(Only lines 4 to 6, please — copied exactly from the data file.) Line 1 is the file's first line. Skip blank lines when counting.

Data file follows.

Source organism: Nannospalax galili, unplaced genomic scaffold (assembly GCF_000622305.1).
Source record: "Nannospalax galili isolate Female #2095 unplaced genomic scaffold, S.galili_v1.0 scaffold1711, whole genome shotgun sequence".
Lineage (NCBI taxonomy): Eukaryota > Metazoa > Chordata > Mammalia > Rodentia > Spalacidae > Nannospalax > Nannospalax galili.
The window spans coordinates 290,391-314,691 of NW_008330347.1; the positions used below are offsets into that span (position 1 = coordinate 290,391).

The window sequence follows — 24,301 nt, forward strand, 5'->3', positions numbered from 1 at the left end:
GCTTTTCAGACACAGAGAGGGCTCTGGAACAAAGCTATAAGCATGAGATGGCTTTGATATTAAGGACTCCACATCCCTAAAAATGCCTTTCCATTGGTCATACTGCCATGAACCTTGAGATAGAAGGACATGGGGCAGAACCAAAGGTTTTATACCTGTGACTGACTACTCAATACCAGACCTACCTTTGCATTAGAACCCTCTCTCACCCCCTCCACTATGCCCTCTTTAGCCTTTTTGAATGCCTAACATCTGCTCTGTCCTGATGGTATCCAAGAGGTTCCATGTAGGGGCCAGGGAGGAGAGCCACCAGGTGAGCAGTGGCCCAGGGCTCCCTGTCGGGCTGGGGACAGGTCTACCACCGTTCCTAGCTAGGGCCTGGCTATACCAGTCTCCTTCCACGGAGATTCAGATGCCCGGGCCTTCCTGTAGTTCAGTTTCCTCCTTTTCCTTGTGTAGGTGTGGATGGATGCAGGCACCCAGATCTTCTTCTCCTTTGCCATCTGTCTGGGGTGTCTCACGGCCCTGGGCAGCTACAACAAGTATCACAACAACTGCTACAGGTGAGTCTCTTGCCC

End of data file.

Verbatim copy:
The window spans coordinates 290,391-314,691 of NW_008330347.1; the positions used below are offsets into that span (position 1 = coordinate 290,391).

The window sequence follows — 24,301 nt, forward strand, 5'->3', positions numbered from 1 at the left end:
GCTTTTCAGACACAGAGAGGGCTCTGGAACAAAGCTATAAGCATGAGATGGCTTTGATATTAAGGACTCCACATCCCTAAAAATGCCTTTCCATTGGTCATACTGCCATGAACCTTGAGATAGAAGGACATGGGGCAGAACCAAAGGTTTTATACCTGTGACTGACTACTCAATACCAGACCTACCTTTGCATTAGAACCCTCTCTCACCCCCTCCACTATGCCCTCTTTAGCCTTTTTGAATGCCTAACATCTGCTCTGTCCTGATGGTATCCAAGAGGTTCCATGTAGGGGCCAGGGAGGAGAGCCACCAGGTGAGCAGTGGCCCAGGGCTCCCTGTCGGGCTGGGGACAGGTCTACCACCGTTCCTAGCTAGGGCCTGGCTATACCAGTCTCCTTCCACGGAGATTCAGATGCCCGGGCCTTCCTGTAGTTCAGTTTCCTCCTTTTCCTTGTGTAGGTGTGGATGGATGCAGGCACCCAGATCTTCTTCTCCTTTGCCATCTGTCTGGGGTGTCTCACGGCCCTGGGCAGCTACAACAAGTATCACAACAACTGCTACAGGTGAGTCTCTTGCCC